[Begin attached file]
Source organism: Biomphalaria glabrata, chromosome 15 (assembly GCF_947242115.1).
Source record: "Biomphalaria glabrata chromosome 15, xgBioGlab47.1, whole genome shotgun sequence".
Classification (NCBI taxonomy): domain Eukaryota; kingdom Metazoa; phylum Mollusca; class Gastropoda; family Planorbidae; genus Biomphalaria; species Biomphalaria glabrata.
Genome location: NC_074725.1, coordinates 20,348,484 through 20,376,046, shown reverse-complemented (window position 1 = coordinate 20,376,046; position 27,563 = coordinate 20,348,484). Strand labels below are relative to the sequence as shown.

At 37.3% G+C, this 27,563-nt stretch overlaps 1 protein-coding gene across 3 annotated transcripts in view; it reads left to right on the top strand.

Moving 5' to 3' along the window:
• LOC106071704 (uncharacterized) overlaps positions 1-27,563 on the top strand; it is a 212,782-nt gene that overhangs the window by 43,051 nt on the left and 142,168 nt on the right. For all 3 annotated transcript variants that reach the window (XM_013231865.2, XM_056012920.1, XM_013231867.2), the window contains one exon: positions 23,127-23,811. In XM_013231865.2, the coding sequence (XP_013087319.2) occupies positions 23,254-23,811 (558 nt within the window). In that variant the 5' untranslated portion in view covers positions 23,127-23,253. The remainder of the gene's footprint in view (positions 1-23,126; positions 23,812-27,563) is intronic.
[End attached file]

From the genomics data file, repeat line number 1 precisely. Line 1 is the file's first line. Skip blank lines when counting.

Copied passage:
Source organism: Biomphalaria glabrata, chromosome 15 (assembly GCF_947242115.1).